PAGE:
The TMIAH’s role is to prevent the spread of disease from animals, prevent abuse, take care of strays, manage an animal shelter in Neihu, and to pursue prosecution in violations of Taiwan’s Animal Protection Law – which McCormack calls one of the most comprehensive animal protection laws in the world. However, “the problem is, it’s just a law that’s in place, and no one seems to know it’s in place including the police,” said McCormack. “And when you call the police about a dog that’s being mistreated, which contravenes the law, the po0lice don’t want to know because they think it’s just a dog. But this is the law.”
To raise awareness of the Animal Protection Law, McCormack simply recommends reporting more instances of abuse. “The more we report cases, the busier they’ll become, the bigger their department will have to become, the more the government will have to sit up and listen,” he said.
Despite working with limited resources, McCormack claimed: “We don’t give up on any of them. It doesn’t matter what their like. We’ll try.” Ghastly proof of this can be found on the website under “rescues.” Those with strong stomachs can see photos and read the story of Lazarus, who went from being covered with horrifying open sores and near death, to being a healthy, loving pet thanks to rescuers’ intervention.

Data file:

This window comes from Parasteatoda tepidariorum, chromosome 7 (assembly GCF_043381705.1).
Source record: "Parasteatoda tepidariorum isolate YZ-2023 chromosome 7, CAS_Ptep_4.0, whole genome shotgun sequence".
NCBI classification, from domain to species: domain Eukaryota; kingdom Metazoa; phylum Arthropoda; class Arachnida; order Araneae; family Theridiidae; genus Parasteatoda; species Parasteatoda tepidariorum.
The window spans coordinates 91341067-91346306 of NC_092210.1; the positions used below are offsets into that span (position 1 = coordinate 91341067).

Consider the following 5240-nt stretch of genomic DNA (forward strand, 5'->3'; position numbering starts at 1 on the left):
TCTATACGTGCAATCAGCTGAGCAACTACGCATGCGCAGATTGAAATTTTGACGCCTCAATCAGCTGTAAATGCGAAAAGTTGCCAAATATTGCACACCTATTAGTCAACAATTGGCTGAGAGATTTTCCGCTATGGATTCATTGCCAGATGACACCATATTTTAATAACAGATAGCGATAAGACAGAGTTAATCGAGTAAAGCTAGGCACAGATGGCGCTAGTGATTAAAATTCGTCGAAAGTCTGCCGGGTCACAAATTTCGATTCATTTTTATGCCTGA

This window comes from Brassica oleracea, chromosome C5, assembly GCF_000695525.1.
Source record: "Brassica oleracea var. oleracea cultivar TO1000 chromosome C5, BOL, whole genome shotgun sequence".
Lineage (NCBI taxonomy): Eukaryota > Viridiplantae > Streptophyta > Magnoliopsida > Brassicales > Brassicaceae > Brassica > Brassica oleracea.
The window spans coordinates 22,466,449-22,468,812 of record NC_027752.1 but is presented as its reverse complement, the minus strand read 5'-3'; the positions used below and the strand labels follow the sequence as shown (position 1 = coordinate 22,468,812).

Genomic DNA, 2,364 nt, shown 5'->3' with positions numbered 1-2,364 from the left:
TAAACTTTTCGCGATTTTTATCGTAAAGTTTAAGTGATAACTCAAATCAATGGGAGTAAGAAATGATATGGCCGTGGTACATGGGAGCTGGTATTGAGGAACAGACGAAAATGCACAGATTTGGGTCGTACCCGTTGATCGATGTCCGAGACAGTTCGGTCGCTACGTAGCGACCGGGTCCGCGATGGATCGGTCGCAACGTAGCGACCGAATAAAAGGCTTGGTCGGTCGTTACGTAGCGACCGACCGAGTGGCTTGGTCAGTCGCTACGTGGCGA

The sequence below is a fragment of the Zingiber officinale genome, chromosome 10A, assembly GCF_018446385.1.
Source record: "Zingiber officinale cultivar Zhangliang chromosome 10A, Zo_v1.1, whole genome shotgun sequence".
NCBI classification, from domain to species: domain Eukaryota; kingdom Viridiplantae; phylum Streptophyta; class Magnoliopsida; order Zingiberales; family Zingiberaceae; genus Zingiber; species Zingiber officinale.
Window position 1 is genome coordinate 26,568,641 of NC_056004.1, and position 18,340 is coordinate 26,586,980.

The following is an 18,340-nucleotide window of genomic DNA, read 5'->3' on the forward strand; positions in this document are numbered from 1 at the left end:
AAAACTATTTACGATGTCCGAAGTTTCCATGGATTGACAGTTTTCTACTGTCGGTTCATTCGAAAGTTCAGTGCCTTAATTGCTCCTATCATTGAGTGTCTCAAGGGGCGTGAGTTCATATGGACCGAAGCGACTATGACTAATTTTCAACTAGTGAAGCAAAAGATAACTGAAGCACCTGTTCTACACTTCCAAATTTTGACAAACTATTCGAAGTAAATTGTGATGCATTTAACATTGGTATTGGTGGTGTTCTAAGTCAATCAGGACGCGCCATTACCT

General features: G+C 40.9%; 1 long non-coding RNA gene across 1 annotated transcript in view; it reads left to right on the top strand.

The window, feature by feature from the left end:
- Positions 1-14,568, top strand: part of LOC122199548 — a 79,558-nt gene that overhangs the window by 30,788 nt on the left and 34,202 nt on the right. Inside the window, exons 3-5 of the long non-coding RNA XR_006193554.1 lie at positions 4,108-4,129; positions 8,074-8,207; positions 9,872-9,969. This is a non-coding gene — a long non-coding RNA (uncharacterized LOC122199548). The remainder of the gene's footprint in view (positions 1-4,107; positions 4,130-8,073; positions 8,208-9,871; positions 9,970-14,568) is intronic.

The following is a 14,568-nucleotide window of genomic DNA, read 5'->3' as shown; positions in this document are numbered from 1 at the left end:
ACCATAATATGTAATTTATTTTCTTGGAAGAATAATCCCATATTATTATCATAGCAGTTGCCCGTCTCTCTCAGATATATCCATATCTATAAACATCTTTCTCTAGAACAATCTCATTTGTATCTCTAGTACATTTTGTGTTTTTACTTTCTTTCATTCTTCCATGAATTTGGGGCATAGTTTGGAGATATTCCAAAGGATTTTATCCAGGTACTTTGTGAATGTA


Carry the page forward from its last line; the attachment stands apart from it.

McCormack sees a number of reasons to be optimistic about the prospect for improving the stray problem. One is Taiwanese general reluctance to euthanize unwanted animals, which presents a difference to the US and other areas. Reasons could include local Buddhist beliefs, which proscribe the killing of animals, and a general willingness to give animals a second chance. It also means that “Taiwanese are more than twice as likely to adopt a stray than Americans. That means that we’re in a position to get these strays into homes and get them cared for,” he said. Another strong point already in place in Taiwanese society is a history of what McCormack calls “community animals,” or animals that live in the street yet are fed and looked after by neighborhood residents. He envisions a plan to “find these people who are caring for the dogs, give them a title, give them support and a network. We can make them feel part of a very big organization. What they will do is let us know when a dog is sick, when there’s a new dog in the area, when there are puppies, and we go in there and we take care of the problem. It’ll work.”